Narcissistic. Entitled. Egotistical. These are just some of the glowing adjectives often used to describe my generation, the "me" generation. As a millennial, I resent the fact that my generation is often summed up as the kids whose parents awarded them ribbons, medals and gold stars just for participating. But sometimes my fellow gen Y-ers do things to prove that very point -- that we expect things to be handed to us without working for it.
Former law school students are now suing their law schools because they couldn't get a job after graduation. Former interns are now suing their employers because they didn't get enough training during their internships. Instead of blaming others and trying to launch class-action lawsuits against them, we need to take personal responsibility.
In a lawsuit filed in Manhattan State Supreme court last week, Lucy Bickerton, a 2007 PBS summer intern with Charlie Rose is suing Rose and his production company, claiming her unpaid internship violated New York labor law because she wasn't trained. Under the Fair Labor Standards Act, a company may legally offer unpaid internships if they are educational and benefit the intern and not necessarily the employer.
Bickerton claims she wasn't trained because she spent her internship providing background research for Mr. Rose about interview guests, assembling press packets, escorting guests through the studio, breaking down the interview set after daily filming and cleaning up the green room. But isn't researching an essential training skill would-be journalists should learn? Isn't the fact she was able to watch how Rose, one of the nation's most acclaimed interviewers, prepared and interviewed guests each day training in it self? Isn't the fact that she was able to work with Rose and top producers and pick their brains, if she wanted to, about how they got to where they are and whether they had any advice, beneficial?
I was an unpaid intern at a news station the same summer as Bickerton and did similar tasks, but I walked away feeling I had more practical job training than could be provided in a classroom. Yes, there were some menial tasks like printing and handing out scripts. But I'd also ask producers and correspondents each day to sit in the edit room with them so I could watch how stories were put together and ask questions to learn the process. Many of those same producers and correspondents I still keep in touch with to ask career advice. Your internship experience is what you make of it, and if you feel you didn't get sufficient training, you have only yourself to blame. Reporters, producers and editors are all busy people and they aren't going to take the time out of their day to check up on you, it's up to you to ask questions and to learn from them.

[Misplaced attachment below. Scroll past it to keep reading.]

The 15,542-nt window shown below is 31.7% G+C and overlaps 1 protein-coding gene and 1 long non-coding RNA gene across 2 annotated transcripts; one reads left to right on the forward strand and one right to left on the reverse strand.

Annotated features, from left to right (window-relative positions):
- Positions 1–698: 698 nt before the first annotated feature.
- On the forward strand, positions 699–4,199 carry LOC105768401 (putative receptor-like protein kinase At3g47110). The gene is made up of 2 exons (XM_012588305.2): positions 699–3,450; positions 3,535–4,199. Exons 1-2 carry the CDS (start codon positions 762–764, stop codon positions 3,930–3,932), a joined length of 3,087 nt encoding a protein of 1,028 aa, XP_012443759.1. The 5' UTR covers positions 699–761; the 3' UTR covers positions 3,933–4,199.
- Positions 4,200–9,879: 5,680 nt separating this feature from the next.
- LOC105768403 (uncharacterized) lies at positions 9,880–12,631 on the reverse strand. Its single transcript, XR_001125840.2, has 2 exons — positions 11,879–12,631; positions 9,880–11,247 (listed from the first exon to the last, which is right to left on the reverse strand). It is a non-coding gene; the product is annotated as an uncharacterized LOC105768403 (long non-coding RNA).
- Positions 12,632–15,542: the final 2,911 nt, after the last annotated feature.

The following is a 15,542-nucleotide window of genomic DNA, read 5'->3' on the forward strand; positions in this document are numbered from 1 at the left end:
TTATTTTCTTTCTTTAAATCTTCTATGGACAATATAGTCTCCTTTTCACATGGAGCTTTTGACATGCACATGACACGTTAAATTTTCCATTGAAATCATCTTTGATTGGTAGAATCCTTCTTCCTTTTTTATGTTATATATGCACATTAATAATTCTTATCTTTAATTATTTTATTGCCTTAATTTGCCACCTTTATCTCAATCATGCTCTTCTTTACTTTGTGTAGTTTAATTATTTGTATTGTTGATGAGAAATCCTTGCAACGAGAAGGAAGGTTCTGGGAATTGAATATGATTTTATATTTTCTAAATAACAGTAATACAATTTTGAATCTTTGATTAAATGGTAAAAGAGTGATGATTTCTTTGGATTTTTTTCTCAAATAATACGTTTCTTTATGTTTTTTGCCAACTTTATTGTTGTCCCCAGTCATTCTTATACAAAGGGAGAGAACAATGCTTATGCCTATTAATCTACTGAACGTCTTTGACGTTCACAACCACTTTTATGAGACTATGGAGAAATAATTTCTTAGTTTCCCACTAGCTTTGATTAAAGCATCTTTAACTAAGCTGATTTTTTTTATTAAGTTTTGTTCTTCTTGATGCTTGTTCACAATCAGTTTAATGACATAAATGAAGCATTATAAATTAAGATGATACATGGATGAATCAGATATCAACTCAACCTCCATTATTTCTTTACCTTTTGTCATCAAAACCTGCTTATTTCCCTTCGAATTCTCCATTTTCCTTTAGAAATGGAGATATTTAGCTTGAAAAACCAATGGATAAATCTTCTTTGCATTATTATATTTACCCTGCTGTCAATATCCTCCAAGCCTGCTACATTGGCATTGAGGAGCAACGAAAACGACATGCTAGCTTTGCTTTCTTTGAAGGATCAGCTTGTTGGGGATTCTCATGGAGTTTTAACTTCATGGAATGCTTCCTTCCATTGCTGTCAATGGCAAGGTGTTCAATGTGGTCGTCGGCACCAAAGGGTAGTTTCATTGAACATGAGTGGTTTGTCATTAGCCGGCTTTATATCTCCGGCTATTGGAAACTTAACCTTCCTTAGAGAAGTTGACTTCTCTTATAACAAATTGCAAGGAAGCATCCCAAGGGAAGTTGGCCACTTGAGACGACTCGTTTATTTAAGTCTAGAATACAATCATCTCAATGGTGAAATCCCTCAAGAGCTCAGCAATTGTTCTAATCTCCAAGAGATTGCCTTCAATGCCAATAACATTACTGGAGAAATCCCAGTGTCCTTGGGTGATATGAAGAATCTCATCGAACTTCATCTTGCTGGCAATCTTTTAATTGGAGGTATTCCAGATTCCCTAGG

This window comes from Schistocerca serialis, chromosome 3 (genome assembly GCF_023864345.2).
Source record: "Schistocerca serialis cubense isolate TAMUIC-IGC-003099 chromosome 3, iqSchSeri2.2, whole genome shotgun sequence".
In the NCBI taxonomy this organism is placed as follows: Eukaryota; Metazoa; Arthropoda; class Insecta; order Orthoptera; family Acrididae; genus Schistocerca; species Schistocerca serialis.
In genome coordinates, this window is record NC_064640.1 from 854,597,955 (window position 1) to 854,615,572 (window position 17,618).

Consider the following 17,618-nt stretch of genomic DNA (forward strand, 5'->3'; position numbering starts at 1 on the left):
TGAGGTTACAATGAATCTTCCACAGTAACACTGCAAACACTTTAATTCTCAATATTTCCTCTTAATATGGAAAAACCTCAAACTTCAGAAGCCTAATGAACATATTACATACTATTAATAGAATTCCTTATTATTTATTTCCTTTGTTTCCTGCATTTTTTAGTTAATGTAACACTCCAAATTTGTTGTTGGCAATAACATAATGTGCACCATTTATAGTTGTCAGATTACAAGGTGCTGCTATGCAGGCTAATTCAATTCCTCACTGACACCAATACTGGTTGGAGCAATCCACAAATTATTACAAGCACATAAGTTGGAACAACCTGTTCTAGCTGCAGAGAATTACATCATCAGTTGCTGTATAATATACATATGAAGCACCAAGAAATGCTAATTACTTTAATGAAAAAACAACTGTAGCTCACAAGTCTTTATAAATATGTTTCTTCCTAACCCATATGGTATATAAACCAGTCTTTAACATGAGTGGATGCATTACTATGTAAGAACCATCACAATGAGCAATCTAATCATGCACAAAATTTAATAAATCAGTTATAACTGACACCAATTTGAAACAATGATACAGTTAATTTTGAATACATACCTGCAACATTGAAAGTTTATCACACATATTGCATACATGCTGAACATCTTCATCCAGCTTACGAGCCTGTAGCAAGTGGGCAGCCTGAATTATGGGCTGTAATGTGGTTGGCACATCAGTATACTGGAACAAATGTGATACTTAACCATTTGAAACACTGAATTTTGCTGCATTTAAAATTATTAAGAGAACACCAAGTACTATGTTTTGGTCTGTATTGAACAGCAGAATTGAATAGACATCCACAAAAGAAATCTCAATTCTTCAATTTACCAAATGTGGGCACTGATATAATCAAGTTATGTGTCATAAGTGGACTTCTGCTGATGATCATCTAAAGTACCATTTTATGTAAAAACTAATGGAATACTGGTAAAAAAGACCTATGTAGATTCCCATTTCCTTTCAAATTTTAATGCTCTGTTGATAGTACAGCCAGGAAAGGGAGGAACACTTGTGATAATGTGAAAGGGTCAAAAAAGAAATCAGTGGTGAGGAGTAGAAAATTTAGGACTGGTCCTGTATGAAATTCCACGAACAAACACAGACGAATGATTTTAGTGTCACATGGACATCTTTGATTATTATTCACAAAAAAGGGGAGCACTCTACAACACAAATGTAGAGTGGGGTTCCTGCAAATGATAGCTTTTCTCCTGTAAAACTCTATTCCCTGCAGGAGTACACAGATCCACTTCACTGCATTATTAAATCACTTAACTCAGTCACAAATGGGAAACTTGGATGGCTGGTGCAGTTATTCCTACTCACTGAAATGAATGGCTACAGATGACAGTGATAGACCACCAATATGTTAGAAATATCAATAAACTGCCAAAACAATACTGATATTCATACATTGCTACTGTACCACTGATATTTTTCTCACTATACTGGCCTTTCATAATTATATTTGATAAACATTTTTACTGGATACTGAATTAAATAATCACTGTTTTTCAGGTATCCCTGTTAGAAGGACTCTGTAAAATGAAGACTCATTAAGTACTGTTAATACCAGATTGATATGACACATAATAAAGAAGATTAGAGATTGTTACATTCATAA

The biggest benefit of an unpaid internship is that it gives you the experience necessary to help find a job out of college. One reason I was able to get a job after graduation was because I had unpaid internships at news stations listed on my resume. And I'm sure Bickerton, who is now a documentary filmmaker, was able to get where she is in part because PBS is listed on hers.
The unpaid internship is a flawed system where colleges and companies often blur the lines in order to get away with it. Yet it's also productive, necessary, and the only system that works. If the unpaid internship were done away with, many companies, especially a publicly-funded broadcast station, would not be able to afford interns and thus do away with their internship program altogether, only hurting college students in the end.
Just as Bickerton's suit is placing blame on her employer because she didn't get the experience she wanted out of it, a group of former law students are now suing their law schools because they didn't get the jobs they wanted out of school.
Attorney Jesse Strauss appeared before Manhattan Supreme Court last week to argue that New York Law School fudged its job placement rate numbers, misleading applicants to believe they'd be guaranteed a job after graduation. The suit says the school duped students by claiming that "the overwhelming majority of its students -- 90 to 95 percent -- secure employment within nine months of graduation."
Strauss' clients include Matthew Crawford, a 2010 NYLS grad, who is now living with his parents in St. Louis and working at a Starbucks, and Katherine Cooper, also a 2010 grad, who says she even had to consider a position as a Sears sales clerk after graduation. Cooper says she decided on NYLS "because job statistics were huge for me. I wanted reliable work after graduation."
Yet, you can't blame your law school because you didn't get the job you wanted. There are so many other factors that go into getting a job at a top law firm: good grades, a high student ranking, a good interview, a strong resume, and simply entering a strong job market in a good economy. You don't get a job just because your law school guaranteed you'd get one in their employment statistics provided on application brochures. You can't blame a school because you spent thousands of dollars of tuition money and didn't get the job you wanted because, at the end of the day, it was your own choice to go to school.
One reason why older generations so often call us entitled is because we think we deserve a good job, a good internship, whatever it may be, without working for it and when we don't get what we want, we blame everyone but ourselves. Filing potential class-action lawsuits is certainly not helping us get rid of the stigma. So please, fellow millennials, lets stop it with the lawsuits and start taking some personal responsibility.
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